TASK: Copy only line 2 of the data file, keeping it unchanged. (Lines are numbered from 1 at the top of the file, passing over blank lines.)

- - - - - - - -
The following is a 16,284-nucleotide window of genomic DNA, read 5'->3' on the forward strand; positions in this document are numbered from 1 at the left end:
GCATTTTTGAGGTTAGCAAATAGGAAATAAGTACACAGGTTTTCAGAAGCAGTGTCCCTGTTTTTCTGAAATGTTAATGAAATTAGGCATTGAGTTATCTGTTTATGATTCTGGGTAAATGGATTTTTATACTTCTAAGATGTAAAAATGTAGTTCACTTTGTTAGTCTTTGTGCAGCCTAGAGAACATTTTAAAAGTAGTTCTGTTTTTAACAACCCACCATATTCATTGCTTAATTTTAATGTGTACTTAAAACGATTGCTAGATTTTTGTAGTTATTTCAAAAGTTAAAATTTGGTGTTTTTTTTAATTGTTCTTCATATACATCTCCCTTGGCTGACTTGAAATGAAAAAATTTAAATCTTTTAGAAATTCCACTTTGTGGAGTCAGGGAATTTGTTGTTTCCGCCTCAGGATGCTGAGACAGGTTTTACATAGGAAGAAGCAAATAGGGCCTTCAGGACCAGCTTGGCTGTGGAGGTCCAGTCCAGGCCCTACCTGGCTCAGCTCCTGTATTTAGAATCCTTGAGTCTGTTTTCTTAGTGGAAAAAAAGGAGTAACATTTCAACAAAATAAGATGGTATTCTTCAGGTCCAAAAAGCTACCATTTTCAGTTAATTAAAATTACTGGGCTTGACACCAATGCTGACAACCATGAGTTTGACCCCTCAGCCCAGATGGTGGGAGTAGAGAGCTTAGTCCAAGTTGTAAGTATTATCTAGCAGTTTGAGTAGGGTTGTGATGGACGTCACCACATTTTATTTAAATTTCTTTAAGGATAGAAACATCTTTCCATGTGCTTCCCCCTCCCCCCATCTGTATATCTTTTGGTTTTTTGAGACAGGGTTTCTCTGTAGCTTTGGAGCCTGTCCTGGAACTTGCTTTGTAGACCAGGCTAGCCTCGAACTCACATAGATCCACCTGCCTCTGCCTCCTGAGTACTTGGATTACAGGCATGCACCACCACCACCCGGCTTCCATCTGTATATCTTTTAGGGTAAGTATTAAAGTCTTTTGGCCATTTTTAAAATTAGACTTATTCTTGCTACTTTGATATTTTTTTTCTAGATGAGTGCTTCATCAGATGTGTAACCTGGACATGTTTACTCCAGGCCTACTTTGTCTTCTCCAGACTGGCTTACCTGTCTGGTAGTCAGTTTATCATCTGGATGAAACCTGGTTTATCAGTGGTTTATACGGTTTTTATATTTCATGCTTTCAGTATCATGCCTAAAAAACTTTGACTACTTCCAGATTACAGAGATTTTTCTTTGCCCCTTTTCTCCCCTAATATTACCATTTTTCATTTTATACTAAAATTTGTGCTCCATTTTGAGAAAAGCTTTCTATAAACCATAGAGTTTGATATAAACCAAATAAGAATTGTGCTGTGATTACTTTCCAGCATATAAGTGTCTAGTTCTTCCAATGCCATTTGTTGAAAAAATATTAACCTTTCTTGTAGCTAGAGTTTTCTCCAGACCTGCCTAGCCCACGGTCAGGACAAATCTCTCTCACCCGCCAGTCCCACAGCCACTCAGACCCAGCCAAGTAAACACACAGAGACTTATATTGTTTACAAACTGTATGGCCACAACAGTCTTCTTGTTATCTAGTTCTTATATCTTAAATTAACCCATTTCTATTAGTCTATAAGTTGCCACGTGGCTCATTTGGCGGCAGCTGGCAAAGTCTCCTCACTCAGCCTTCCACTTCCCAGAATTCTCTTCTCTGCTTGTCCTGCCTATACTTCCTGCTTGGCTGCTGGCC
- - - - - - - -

GCATTTTTGAGGTTAGCAAATAGGAAATAAGTACACAGGTTTTCAGAAGCAGTGTCCCTGTTTTTCTGAAATGTTAATGAAATTAGGCATTGAGTTATCTGTTTATGATTCTGGGTAAATGGATTTTTATACTTCTAAGATGTAAAAATGTAGTTCACTTTGTTAGTCTTTGTGCAGCCTAGAGAACATTTTAAAAGTAGTTCTGTTTTTAACAACCCACCATATTCATTGCTTAATTTTAATGTGTACTTAAAACGATTGCTAGATTTTTGTAGTTATTTCAAAAGTTAAAATTTGGTGTTTTTTTTAATTGTTCTTCATATACATCTCCCTTGGCTGACTTGAAATGAAAAAATTTAAATCTTTTAGAAATTCCACTTTGTGGAGTCAGGGAATTTGTTGTTTCCGCCTCAGGATGCTGAGACAGGTTTTACATAGGAAGAAGCAAATAGGGCCTTCAGGACCAGCTTGGCTGTGGAGGTCCAGTCCAGGCCCTACCTGGCTCAGCTCCTGTATTTAGAATCCTTGAGTCTGTTTTCTTAGTGGAAAAAAAGGAGTAACATTTCAACAAAATAAGATGGTATTCTTCAGGTCCAAAAAGCTACCATTTTCAGTTAATTAAAATTACTGGGCTTGACACCAATGCTGACAACCATGAGTTTGACCCCTCAGCCCAGATGGTGGGAGTAGAGAGCTTAGTCCAAGTTGTAAGTATTATCTAGCAGTTTGAGTAGGGTTGTGATGGACGTCACCACATTTTATTTAAATTTCTTTAAGGATAGAAACATCTTTCCATGTGCTTCCCCCTCCCCCCATCTGTATATCTTTTGGTTTTTTGAGACAGGGTTTCTCTGTAGCTTTGGAGCCTGTCCTGGAACTTGCTTTGTAGACCAGGCTAGCCTCGAACTCACATAGATCCACCTGCCTCTGCCTCCTGAGTACTTGGATTACAGGCATGCACCACCACCACCCGGCTTCCATCTGTATATCTTTTAGGGTAAGTATTAAAGTCTTTTGGCCATTTTTAAAATTAGACTTATTCTTGCTACTTTGATATTTTTTTTCTAGATGAGTGCTTCATCAGATGTGTAACCTGGACATGTTTACTCCAGGCCTACTTTGTCTTCTCCAGACTGGCTTACCTGTCTGGTAGTCAGTTTATCATCTGGATGAAACCTGGTTTATCAGTGGTTTATACGGTTTTTATATTTCATGCTTTCAGTATCATGCCTAAAAAACTTTGACTACTTCCAGATTACAGAGATTTTTCTTTGCCCCTTTTCTCCCCTAATATTACCATTTTTCATTTTATACTAAAATTTGTGCTCCATTTTGAGAAAAGCTTTCTATAAACCATAGAGTTTGATATAAACCAAATAAGAATTGTGCTGTGATTACTTTCCAGCATATAAGTGTCTAGTTCTTCCAATGCCATTTGTTGAAAAAATATTAACCTTTCTTGTAGCTAGAGTTTTCTCCAGACCTGCCTAGCCCACGGTCAGGACAAATCTCTCTCACCCGCCAGTCCCACAGCCACTCAGACCCAGCCAAGTAAACACACAGAGACTTATATTGTTTACAAACTGTATGGCCACAACAGTCTTCTTGTTATCTAGTTCTTATATCTTAAATTAACCCATTTCTATTAGTCTATAAGTTGCCACGTGGCTCATTTGGCGGCAGCTGGCAAAGTCTCCTCACTCAGCCTTCCACTTCCCAGAATTCTCTTCTCTGCTTGTCCTGCCTATACTTCCTGCTTGGCTGCTGGCC